These two hikes with my friends, and a solo one the following day after they had left, were rich with the biodiversity of the Smokies. It was not by accident that I sought out old growth forests for these three hikes. Though the wildflower burst of April was over, we still found plentiful blooming of many species. There was much to observe, and wildlife become more present as we spent more time on the trail, including a new snake for me on my hike on Porters Creek Trail on day 3 – a northern ringneck snake. Reading the remaining signs of Appalachian homesteads was another interest throughout our walks. Near one old wall was an interesting iron object – some adjusting mechanism which we pondered. After sharing a photo with Park staff at Sugarlands Visitor Center, I learned it was probably used in a private small saw mill, not one of commercial operation.
After three days on the trail, and facing an entry back into the “civilized” world in Gatlinburg the following day for a three day conference, I concluded that I would need to clean up my act before entering the hotel, since I would not be able to shower before the symposium’s start. Timing the end of my last day hike for mid-Tuesday afternoon, I found a sunny spot in the flowing Porters Creek for a quick dip and cleansing. The cold water took my breath away, but I soon recovered on a sunny rock in the middle of the creek to dry off, feeling amazingly refreshed.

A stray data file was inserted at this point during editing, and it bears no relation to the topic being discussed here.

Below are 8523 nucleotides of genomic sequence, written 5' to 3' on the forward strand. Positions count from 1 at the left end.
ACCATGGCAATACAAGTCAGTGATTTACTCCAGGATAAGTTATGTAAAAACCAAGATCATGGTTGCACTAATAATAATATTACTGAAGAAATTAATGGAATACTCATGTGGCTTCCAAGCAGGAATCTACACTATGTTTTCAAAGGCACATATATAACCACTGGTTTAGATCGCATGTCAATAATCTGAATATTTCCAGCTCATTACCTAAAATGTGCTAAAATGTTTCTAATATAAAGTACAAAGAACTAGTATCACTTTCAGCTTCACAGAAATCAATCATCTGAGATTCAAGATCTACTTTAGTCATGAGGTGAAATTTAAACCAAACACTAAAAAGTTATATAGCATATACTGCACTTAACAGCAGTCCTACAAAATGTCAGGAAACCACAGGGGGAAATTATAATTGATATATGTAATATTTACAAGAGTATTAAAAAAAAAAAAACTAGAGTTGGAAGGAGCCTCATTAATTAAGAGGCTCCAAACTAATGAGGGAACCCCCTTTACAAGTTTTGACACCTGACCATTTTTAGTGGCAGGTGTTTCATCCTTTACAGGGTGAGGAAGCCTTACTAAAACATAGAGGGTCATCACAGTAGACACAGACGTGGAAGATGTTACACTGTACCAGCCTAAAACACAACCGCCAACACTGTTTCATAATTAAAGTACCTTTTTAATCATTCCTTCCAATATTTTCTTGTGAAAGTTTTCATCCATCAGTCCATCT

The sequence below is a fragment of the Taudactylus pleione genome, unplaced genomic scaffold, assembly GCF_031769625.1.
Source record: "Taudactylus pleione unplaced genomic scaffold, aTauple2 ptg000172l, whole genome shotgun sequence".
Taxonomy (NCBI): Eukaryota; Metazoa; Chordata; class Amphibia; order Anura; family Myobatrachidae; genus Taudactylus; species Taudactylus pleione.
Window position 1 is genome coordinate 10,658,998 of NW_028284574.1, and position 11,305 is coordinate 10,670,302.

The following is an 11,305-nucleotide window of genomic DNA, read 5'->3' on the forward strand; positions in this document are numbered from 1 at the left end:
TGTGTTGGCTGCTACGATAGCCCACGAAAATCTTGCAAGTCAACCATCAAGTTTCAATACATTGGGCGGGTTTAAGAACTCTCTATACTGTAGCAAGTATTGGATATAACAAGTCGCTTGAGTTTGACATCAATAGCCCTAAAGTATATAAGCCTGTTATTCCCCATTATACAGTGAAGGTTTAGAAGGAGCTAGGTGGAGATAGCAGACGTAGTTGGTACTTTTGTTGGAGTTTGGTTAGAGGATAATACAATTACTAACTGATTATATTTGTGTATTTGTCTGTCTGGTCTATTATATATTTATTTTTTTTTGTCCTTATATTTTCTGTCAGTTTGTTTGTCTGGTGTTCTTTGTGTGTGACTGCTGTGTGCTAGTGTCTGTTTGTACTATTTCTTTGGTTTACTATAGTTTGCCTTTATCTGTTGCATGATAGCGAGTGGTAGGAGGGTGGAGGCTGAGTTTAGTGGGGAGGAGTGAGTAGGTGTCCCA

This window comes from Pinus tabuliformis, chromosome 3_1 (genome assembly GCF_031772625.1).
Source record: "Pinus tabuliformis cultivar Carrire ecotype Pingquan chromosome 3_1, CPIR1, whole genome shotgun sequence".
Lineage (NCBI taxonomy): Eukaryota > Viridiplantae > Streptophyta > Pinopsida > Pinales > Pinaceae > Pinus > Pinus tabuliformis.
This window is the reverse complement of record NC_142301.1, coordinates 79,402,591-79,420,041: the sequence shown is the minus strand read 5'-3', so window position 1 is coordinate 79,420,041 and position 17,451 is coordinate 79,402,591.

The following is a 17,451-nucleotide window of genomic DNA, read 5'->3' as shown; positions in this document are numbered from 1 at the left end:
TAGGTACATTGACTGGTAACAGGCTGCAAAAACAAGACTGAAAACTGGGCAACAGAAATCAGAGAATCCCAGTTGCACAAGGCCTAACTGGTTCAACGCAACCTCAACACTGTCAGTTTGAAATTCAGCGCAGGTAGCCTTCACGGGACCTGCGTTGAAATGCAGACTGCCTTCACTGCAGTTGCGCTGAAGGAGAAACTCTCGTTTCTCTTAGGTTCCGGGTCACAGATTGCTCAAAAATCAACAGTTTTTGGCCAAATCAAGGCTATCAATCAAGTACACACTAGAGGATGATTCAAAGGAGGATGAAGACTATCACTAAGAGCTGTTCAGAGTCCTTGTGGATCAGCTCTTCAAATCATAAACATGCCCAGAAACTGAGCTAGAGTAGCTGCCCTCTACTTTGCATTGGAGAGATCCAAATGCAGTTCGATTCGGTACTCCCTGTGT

The shock of the cold water triggered my recall of another cold water experience from forty years ago. On spring break a group of friends (including Jim and Mike) from UNC traveled to the mountains for about four days of camping on a mountain lake near Robbinsville, NC – Lake Santeetlah. We set up camp, and on Easter found unseasonably warm temperatures (about 80), reinforcing our traveling with my Laser class sailboat, and a canoe, both which we used all day Easter in cruising around the lake. About six of us shared a large canvas tent, and we woke with the sound of rain and the feeling of dampness in our leaking shelter. On the first full day of rain we used our towels to mop up, but after the second night of rain we were sacrificing sweaters for the same purpose. On the second full day of rain we put on what rain gear we had and hiked in nearby Joyce Kilmer Memorial Forest, my first encounter with true old growth forest. We had so much rain by then that our loop hike was foiled by a washed-away bridge which presented the barrier of an unfordable creek. We foolishly made a bushwhack without compass for a return walk with no backtrack; somehow it worked out. I continued to be optimistic (and naive) throughout each day that the weather would change.